This may be related to your “design culture” argument. Is the object_verb part important? E.g. purrr uses verb_object syntax (e.g. map_* or flatten_) an it works very well for me.


#4

Great blog post and good on you for opening this up for community discussion.

I have a couple of thoughts on these points:

Re 1., RStudio tab completion will always work with or without the prefix. It does a very good job of partial matching. The package that contains the match is shown. So the only added benefit of a prefix is discovery… But let’s take sec to ask ourselves: Why is it that the tab completion box in RStudio is an important mode of function discovery for users? Is this something we should be encouraging?

My theory is that a combination of functional programming style and dated conventions around R’s help are together to blame for this. Unless you want to open a clunky PDF file, most of the time there’s no way to get to a higher level context with an overview of the function landscape. I think we can do much better than the tab completion box, and I would love to see a community discussion take off around making help better for discovery.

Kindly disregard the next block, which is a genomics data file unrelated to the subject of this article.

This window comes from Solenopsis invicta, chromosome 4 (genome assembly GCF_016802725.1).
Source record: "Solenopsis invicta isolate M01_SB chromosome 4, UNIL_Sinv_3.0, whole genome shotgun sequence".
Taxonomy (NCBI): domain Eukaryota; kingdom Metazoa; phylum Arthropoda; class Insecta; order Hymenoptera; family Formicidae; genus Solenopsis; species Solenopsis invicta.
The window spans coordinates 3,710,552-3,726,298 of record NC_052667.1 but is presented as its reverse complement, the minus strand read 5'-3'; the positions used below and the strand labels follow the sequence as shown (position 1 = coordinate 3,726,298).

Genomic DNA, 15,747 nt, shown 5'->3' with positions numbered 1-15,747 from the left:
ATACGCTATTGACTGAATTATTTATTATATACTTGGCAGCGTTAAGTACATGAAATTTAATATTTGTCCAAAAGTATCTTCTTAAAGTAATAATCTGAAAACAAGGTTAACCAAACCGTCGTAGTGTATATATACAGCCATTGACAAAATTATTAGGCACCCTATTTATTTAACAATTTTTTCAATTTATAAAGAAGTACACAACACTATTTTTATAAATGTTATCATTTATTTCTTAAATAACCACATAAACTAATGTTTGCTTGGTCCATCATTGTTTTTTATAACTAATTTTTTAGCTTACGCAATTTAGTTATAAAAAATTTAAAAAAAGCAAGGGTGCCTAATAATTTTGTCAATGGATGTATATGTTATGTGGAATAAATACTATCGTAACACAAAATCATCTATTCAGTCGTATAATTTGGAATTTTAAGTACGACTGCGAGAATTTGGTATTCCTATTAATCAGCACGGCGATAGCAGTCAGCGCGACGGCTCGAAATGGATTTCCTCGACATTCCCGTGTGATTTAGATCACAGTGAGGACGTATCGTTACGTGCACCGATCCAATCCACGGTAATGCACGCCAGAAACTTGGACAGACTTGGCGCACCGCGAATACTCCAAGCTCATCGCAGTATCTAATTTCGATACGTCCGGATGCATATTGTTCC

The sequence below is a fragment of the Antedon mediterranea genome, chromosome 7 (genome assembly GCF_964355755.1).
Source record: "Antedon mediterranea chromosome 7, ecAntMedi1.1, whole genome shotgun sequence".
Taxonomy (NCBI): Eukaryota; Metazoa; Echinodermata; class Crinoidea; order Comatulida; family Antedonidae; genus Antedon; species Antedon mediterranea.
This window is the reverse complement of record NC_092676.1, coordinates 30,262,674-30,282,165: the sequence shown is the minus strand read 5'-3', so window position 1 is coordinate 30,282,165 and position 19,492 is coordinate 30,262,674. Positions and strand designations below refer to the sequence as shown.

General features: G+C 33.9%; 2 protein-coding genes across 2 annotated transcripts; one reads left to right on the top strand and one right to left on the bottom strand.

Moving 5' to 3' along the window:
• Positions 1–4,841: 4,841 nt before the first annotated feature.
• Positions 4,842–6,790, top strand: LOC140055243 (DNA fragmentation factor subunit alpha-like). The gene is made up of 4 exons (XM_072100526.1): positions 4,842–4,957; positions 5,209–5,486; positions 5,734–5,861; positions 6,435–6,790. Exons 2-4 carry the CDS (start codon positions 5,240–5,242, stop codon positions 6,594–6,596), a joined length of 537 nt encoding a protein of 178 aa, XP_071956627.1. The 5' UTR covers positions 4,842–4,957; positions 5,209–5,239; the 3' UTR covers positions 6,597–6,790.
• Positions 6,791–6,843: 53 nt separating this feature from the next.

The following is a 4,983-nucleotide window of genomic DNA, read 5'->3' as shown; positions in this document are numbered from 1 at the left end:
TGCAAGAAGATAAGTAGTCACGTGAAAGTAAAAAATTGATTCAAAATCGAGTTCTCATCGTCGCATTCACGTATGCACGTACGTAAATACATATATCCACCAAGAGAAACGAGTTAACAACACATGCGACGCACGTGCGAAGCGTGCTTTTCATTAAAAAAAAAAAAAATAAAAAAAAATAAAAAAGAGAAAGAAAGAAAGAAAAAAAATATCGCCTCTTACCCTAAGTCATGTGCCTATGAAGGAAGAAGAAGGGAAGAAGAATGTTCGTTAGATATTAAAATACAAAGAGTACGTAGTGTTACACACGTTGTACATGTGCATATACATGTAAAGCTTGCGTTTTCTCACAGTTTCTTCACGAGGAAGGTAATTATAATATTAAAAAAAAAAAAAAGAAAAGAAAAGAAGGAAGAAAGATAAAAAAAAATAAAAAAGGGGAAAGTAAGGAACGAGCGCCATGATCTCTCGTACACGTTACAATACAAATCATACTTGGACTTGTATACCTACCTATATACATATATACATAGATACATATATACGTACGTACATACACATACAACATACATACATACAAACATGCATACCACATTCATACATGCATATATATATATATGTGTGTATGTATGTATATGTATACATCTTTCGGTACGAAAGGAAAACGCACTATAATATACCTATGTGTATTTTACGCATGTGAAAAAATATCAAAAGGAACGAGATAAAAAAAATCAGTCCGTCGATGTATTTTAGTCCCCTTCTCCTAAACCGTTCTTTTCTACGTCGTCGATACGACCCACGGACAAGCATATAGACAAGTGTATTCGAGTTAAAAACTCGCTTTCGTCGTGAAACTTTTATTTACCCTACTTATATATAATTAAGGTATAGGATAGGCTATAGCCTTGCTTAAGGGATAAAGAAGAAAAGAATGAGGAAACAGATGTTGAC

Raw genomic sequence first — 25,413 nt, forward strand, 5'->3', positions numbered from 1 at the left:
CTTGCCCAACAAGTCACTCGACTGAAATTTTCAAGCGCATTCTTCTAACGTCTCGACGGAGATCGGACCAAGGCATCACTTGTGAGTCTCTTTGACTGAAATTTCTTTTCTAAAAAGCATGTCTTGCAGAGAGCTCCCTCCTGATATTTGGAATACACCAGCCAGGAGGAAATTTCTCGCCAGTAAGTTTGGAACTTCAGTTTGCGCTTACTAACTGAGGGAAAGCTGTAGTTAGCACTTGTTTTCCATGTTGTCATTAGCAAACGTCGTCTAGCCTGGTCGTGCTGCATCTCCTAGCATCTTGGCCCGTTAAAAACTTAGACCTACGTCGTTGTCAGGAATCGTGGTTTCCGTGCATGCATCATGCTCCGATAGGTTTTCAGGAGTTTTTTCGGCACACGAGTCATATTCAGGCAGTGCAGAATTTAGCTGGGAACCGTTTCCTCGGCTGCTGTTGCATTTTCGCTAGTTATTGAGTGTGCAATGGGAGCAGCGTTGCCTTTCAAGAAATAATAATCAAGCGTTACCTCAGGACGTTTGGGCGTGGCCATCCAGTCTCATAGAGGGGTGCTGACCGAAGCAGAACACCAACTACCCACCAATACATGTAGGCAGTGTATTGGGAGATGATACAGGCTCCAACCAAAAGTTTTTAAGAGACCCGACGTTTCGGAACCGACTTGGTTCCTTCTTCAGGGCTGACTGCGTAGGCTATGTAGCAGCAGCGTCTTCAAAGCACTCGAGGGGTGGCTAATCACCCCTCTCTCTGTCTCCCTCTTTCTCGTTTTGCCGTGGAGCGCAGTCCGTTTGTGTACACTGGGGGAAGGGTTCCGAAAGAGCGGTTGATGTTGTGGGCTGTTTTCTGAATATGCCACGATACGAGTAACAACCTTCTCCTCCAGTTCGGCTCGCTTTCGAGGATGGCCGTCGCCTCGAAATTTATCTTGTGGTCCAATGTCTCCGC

Re 2., Yes, this is where I agree the prefix is quite important and will probably remain so. But what if you solved the namespace issue the old school way and went to an Object Oriented Programming style? Audible gasps are heard